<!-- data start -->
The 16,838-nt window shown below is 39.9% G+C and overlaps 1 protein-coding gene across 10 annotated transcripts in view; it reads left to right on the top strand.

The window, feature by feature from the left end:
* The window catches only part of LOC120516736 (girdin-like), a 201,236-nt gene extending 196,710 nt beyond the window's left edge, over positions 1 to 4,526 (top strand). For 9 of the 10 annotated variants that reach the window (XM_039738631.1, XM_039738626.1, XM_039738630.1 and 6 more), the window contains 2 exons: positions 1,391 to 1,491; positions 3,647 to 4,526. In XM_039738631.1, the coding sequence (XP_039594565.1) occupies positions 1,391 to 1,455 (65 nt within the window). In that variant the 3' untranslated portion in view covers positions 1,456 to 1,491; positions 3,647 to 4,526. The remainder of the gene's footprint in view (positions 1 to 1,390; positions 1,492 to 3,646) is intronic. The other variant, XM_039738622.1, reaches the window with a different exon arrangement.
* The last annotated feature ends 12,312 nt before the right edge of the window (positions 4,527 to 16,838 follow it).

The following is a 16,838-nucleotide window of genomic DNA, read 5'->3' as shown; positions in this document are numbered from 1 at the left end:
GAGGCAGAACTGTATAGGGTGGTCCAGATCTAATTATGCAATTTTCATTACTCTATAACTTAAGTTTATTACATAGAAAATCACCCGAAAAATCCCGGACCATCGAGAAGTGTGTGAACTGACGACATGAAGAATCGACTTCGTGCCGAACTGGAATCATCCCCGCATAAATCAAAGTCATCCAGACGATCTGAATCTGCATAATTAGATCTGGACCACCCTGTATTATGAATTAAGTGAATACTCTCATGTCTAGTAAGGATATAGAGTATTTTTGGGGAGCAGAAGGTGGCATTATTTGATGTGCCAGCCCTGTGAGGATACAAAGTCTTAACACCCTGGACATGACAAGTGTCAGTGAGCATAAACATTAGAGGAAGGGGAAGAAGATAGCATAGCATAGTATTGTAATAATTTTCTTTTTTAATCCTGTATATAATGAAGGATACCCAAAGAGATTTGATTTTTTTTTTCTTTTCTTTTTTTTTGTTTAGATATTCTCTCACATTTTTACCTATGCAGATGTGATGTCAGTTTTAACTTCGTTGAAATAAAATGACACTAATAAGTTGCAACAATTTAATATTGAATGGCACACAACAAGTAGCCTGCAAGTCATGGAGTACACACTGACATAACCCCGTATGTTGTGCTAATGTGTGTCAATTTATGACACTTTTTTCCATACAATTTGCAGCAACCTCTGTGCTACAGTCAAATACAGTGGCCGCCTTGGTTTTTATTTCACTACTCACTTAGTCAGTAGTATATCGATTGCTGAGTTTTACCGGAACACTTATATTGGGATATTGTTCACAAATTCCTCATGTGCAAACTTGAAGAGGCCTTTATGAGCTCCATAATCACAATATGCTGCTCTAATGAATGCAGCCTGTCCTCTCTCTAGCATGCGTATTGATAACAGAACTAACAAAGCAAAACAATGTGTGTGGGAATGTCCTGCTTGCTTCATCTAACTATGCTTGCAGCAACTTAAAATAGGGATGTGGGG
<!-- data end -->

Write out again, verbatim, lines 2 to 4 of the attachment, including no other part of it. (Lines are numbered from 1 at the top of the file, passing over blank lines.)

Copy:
The window, feature by feature from the left end:
* The window catches only part of LOC120516736 (girdin-like), a 201,236-nt gene extending 196,710 nt beyond the window's left edge, over positions 1 to 4,526 (top strand). For 9 of the 10 annotated variants that reach the window (XM_039738631.1, XM_039738626.1, XM_039738630.1 and 6 more), the window contains 2 exons: positions 1,391 to 1,491; positions 3,647 to 4,526. In XM_039738631.1, the coding sequence (XP_039594565.1) occupies positions 1,391 to 1,455 (65 nt within the window). In that variant the 3' untranslated portion in view covers positions 1,456 to 1,491; positions 3,647 to 4,526. The remainder of the gene's footprint in view (positions 1 to 1,390; positions 1,492 to 3,646) is intronic. The other variant, XM_039738622.1, reaches the window with a different exon arrangement.
* The last annotated feature ends 12,312 nt before the right edge of the window (positions 4,527 to 16,838 follow it).